Trump thwarts Qualcomm deal over 'national security' concerns


While Qualcomm recently indicated that it had warmed up to the possibility, President Donald Trump has shot down Broadcom's attempts to clinch a deal that would have resulted in it taking control of Qualcomm citing national security concerns.

Last week, the CFIUS started analyzing the proposed merger, and found serious issues that may hamper the development of next generation wireless technology - 5G - and make the USA information grid subject to Chinese spying and sabotage.

In such a scenario, Broadcom - which now works under the laws of Singapore - would have been considered as an American company and thus its proposed Dollars 117 billion would have been considered outside the preview of a federal agency - the Committee on Foreign Investment in the United States (CFIUS)? that reviews foreign deal. The order says that this step has been taken in the interest of national security and that there's "credible evidence" which suggests that if Broadcom, a company that's based in Singapore, takes control of Qualcomm it "might take action that threatens to impair the national security of the United States".

"Broadcom, which is in all important respects a US company, has been repeatedly approved by CFIUS in its previous acquisitions of USA companies", the company said in its statement, "and has always engaged productively with CFIUS to ensure USA national security is protected".

Let's see what the company will do now. Trump's order blocks those nominees and orders the rescheduling of a stockholder meeting, which Qualcomm said would take place March 23.

Trump said his decision was informed by a recommendation from the Committee on Foreign Investment in the United States, an interagency panel that - in its own words - investigates "transactions that could result in control of a US business by a foreign person". President Trump has placed an order blocking the takeover, due to some security concerns.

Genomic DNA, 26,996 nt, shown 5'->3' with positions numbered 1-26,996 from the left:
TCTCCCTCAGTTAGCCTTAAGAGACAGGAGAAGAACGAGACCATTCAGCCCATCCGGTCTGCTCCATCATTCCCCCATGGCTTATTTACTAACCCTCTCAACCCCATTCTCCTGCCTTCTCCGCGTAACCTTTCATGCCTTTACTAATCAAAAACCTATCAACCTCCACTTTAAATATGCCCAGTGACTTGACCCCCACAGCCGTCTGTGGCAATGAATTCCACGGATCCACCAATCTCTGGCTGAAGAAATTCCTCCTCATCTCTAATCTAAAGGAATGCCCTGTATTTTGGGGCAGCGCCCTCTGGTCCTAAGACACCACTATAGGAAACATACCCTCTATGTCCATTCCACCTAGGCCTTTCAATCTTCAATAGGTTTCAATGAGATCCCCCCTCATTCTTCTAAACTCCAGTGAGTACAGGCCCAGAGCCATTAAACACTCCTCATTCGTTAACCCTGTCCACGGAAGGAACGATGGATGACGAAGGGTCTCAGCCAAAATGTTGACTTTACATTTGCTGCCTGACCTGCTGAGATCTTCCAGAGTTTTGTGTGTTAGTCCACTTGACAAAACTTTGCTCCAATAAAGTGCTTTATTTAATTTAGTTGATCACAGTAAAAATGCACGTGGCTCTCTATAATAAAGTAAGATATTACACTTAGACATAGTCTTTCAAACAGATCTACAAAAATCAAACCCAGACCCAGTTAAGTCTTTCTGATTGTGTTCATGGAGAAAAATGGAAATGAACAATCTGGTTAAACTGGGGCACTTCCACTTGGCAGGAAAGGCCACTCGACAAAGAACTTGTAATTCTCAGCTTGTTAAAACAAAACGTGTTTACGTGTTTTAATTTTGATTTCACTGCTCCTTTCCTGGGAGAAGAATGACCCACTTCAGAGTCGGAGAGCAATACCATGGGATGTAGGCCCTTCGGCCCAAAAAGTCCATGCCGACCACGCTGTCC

The executive order also includes instructions for Qualcomm to accelerate its elections for its board of directors.

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Trump disagreed with this line of reasoning, however.

On Sunday the Committee on Foreign Investment in the US (CFIUS) wrote to both companies to raise concerns over the offer on grounds of national security.

Though Broadcom is based in Singapore, the principal worry rests with China.

"This should concern us as a nation".

The company's prospects in the largest Asian market have grown brighter just as its relations with its most important customer, Apple, have soured considerably over the chip giant's licensing practices. The New York Times' Cecilia Kang posits that Trump blocked the merger as part of the administration's campaign to level the playing field between the United States and economic rival China.

This particular intervention by the President may be unprecedented but follows previous action taken by the White House to limit what it claims are potential national security risks from foreign businesses. "Better to keep it in American hands and protect American national security", Cotton said. The San Diego, California-based company, the world's largest maker of chips for phones (if you own a high-end Android phone, it's likely using a Qualcomm processor), owns a number of the technologies that served as the foundation for 3G and 4G technology, and it's been pouring R&D dollars into 5G.

This is unedited, unformatted feed from the Press Trust of India wire.